If we restrict consideration to the "traditional" IEEE-754-style representation of floating-point types, then you can expect this conversion to be value-preserving if and only if the mantissa of the type `double`

has as many bits as there are non-sign bits in type `int`

.

Mantissa of a classic IEEE-754 `double`

type is 53-bit wide (including the "implied" leading bit), which means that you can represent integers in `[-2^53, +2^53]`

range precisely. Everything out of this range will generally lose precision.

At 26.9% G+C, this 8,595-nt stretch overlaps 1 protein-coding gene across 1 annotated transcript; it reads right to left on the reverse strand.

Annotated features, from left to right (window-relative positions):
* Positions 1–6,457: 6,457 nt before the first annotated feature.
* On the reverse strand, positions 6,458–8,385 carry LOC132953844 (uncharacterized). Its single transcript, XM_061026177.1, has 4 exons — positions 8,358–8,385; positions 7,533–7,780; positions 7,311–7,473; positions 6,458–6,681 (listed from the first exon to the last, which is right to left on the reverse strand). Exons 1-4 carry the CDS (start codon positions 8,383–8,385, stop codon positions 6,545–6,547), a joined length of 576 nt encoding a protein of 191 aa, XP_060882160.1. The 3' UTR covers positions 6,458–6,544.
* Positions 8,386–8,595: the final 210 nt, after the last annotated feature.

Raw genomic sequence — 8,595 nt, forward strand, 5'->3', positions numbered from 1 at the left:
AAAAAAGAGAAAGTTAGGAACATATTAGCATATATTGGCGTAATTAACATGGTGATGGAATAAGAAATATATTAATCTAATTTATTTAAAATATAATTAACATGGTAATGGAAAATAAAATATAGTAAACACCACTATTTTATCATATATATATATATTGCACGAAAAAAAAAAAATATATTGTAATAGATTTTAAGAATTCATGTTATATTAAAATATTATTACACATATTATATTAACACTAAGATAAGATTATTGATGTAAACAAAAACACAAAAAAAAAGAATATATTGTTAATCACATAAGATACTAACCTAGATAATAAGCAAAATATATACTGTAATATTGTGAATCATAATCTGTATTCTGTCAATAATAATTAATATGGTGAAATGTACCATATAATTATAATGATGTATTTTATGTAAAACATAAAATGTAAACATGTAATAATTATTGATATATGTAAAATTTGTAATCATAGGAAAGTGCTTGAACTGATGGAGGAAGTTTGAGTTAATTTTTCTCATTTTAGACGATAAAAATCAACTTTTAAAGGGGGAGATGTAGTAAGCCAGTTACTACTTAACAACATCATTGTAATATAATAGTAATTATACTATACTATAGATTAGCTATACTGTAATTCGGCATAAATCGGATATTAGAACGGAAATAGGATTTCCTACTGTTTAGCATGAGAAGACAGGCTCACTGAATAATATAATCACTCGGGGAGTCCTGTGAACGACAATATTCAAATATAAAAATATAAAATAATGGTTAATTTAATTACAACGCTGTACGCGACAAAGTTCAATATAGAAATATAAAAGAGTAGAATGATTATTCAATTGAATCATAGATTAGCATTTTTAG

So, it all depends on how wide your `int`

is compared to your `double`

. The answer depends on the specific platform. With 32-bit `int`

and IEEE-754 `double`

the equality should hold.

probablywork.`assert(std::numeric_limits<int>::digits <= std::numeric_limits<double>::digits);`

- en.cppreference.com/w/cpp/types/numeric_limits/digits`static_assert`

. :P`static_assert(std::numeric_limits<int>::digits <= std::numeric_limits<double>::digits, "barf");`

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